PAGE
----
Thursday, July 31, 2014

Why quizzes are better than most study strategies

In the New York Times article, How Tests Make Us Smarter, author and professor Henry L. Roediger III discusses the idea that the best way to ensure learning occurs is by utilizing the principle of spaced repetition. 

Spaced repetition

Spaced repetition is the term used when you allow a period of time to lapse before reviewing new information.  For example, if you have to learn a new procedure at work, study the provided materials.  Wait a couple of days and study the materials again.  The next day, study it one more time.  Spacing out the input of information allows yours brain to integrate the information.

Quizzes better than highlighting

However, what this author discovered in his research, is that just reviewing material does not have the same effectiveness as being quizzed or tested on the material.  What he discovered is that "low-stakes" quizzes where students are quizzed but their grade is not affected, significantly impacted the students' recall of the information, even months later.

Surprisingly, researchers have also found that the most common study strategies - like underlining, highlighting, and rereading - create illusions of mastery but are largely wasted effort, because they do not involve practice in accessing or applying what the students know.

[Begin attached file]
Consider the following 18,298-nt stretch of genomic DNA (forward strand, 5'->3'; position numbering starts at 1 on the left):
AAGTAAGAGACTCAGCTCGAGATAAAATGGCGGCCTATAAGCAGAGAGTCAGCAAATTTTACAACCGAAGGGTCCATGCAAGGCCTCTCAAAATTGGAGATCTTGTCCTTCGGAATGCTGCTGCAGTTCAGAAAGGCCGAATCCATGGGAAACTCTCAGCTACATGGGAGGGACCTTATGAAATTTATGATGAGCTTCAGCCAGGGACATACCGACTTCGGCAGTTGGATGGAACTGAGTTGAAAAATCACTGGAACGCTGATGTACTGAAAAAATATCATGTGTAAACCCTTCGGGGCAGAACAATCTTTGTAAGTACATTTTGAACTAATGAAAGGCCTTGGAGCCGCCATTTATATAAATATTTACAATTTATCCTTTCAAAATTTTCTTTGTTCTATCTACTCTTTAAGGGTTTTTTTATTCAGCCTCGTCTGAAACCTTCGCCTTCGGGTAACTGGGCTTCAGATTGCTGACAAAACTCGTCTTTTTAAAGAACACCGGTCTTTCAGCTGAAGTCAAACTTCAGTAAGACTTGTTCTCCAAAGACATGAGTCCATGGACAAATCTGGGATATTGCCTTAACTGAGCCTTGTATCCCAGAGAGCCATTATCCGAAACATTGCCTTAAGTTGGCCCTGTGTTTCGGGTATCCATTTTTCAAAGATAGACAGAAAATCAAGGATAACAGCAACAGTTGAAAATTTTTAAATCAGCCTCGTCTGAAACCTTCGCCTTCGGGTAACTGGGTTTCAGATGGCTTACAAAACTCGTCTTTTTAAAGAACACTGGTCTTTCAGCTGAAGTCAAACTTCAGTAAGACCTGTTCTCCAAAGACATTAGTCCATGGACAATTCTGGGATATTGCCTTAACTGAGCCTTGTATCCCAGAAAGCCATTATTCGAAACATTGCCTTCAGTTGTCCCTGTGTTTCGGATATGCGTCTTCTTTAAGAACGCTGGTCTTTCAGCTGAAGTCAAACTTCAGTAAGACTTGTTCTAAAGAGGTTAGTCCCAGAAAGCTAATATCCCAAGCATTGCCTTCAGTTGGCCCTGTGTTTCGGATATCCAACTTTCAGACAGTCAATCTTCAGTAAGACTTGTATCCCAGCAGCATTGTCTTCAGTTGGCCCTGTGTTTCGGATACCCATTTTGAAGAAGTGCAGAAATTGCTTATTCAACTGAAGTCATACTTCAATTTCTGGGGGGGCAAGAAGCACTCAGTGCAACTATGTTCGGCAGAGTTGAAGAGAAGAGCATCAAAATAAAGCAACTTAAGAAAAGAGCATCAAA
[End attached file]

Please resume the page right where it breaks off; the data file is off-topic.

See One, Do One, Teach One

Quizzes and simulations require the recall of information differently than simply studying the materials.  An effective learning model is "see one, do one, teach one" where you first observe (learn) a concept, you apply the concept, and then you teach someone else how to do it.

[Testing] shouldn't be a white-knuckle finale to a semester's work, but the means by which students progress from the start of a semester to its finish ....

If you are a parent or a teacher, I encourage you to read this article and consider applying this principle of quizzed space repetition into your classroom or learning environment.

No comments:

Post a Comment